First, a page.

Get Back to Who You Are

"So are you going to find a nanny?" I asked Reesy, my best friend for over 20 years. She stared at the painting on the wall, then bit her bottom lip.

"A new mom with triplets needs a nanny or some help at least". I said. Forcing a laugh while wiping Joshua's spit-up from her sweater, she said, "I've got this. I don't need a nanny. Who needs a nanny when I've got you?"

We both laughed. I've always known Reesy to be a tough cookie. She tackles challenges like a linebacker yet does it all with the spirit and grace of a ballerina. Don't ask me how.

"Yeah, but I won't always be around to help you," I ushered. "You need someone here full-time. Like one of those live-in nannies or something." I picked up Michah from his cradle and rocked him back to sleep.

As women, many of us would be quite successful working as professional jugglers. Our ability to tackle many things at once rivals that of the most talented actresses. But the challenge comes when our once in a while juggling act becomes our default mode and a way of life.

We get so used to living on the edge, that when we do stop to smell the roses, we realize we no longer know who we are. We check out our reflection in the mirror, only to see a stranger staring back that we've never introduced ourselves to.

The faster we run, the more we lose focus and clarity and the more conflicted we become. Yet, focusing is the one crucial need for women who spend time rushing to meet demands from family and work. But what does it mean to focus?

Spiritual leaders say to focus means to find your center and listen to your intuition. Some gurus say focusing means to get back to who you are, what you want and what you love to do. You may not be juggling the care of two-month-old triplets, but we all have demands that eat away at our time and steal our focus.

When the demands of life weigh in on me, whether it's from a demanding boss, a boyfriend, or a client, I pull back to regain focus. I spend a few minutes or sometimes days reconnecting with the spiritual part of me. I do this to be sure my actions are coming from a place that feels real, genuine, and true.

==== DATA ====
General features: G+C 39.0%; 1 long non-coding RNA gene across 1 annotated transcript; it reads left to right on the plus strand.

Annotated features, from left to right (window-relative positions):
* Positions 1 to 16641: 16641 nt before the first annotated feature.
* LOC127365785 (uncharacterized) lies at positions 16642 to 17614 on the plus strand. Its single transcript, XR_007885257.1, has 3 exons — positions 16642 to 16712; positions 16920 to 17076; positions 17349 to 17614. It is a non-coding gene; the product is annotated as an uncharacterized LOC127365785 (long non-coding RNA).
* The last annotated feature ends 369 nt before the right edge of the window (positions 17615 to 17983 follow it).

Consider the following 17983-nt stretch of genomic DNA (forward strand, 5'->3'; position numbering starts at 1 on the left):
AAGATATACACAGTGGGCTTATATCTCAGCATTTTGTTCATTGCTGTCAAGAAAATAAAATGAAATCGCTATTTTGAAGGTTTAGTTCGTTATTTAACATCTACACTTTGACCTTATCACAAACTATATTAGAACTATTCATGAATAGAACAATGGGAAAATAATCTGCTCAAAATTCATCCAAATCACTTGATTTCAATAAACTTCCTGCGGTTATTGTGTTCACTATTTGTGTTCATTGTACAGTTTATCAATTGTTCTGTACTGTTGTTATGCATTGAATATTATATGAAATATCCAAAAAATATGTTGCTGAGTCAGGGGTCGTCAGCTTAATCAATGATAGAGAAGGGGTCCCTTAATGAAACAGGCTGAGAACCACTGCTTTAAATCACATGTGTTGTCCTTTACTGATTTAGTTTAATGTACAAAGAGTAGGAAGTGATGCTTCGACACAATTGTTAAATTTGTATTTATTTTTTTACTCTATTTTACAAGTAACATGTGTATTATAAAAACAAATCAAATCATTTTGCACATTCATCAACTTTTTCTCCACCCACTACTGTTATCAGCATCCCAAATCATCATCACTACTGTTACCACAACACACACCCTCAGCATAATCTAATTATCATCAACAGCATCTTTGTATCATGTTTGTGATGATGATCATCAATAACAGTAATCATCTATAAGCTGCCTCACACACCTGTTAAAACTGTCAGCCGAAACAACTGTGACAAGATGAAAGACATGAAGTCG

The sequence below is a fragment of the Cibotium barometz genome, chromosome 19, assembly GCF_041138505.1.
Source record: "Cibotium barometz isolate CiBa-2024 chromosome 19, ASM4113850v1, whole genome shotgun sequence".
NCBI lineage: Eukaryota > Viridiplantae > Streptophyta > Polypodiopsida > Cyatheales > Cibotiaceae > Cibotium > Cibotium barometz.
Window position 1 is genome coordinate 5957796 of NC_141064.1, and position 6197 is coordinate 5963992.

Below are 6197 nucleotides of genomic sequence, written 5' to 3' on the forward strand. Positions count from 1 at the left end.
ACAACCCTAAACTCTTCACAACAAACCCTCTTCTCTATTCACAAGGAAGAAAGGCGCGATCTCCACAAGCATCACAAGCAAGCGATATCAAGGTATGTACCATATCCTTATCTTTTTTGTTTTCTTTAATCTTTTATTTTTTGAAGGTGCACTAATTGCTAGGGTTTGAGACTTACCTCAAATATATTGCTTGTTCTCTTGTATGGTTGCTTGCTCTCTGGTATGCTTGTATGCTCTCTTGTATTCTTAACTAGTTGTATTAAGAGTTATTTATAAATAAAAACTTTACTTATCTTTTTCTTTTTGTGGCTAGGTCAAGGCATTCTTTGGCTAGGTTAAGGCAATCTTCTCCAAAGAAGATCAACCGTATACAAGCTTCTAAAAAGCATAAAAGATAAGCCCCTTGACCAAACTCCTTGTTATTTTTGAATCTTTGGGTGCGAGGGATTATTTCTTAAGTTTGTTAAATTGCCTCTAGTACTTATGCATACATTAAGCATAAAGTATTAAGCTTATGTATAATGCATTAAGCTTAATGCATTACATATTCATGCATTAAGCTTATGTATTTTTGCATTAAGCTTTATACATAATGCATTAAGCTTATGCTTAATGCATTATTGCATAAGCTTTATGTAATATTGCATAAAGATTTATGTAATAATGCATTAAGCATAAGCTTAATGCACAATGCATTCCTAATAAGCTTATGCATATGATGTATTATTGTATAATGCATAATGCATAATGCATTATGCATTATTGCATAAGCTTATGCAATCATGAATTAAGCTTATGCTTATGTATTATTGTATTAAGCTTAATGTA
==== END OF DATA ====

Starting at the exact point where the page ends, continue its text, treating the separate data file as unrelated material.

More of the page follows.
When I'm out of alignment or feeling disconnected from my creative center, I'm "out of kilter, " "spaced out," or feeling "out of sorts." These feelings are clues that I am no longer "at home" or "in tune" with my inner being. It also means that it's time for me to check in, regroup and get back to the core of who I am.

When I was younger, my idea of reconnecting was to pack up all my things and move back home to my parent's house. And I did this several times, shedding my belongings, only to move out of my parents and start all over again. With maturity, I've learned there are cheaper ways to come back "home" to self, without needing to pack up and move home.

Now when I'm rushed or stressed, I first sip a cup of warm water with a squeezed lemon, relax and then I meditate. I like to do this on my bed or while taking a relaxing bubble bath. I then think about the angel goddess Vesta who has a lot to give us in return for what we give others.

Goddess Vesta is the one who urges us to be quiet and still. She reminds us to gaze, to listen and to prepare delicious meals. She encourages us to bring beauty into our daily lives and to live through our senses.

She nudges us to create a haven of security and serenity apart from the world to protect what we cherish.

Vesta is the ancient goddess who calls on us to focus our creative energies on the Real. Centering within, focusing, connecting with your goddess energy creates flow. As you learn to slow down and shut out the chaos, you begin to concentrate your creative energies in ways that bring you joy.

Nurture your gifts, honor your divinity, practice self-love daily. Demands on your time will come and go. Make time to create and make time for you.

With love,

Ayokemi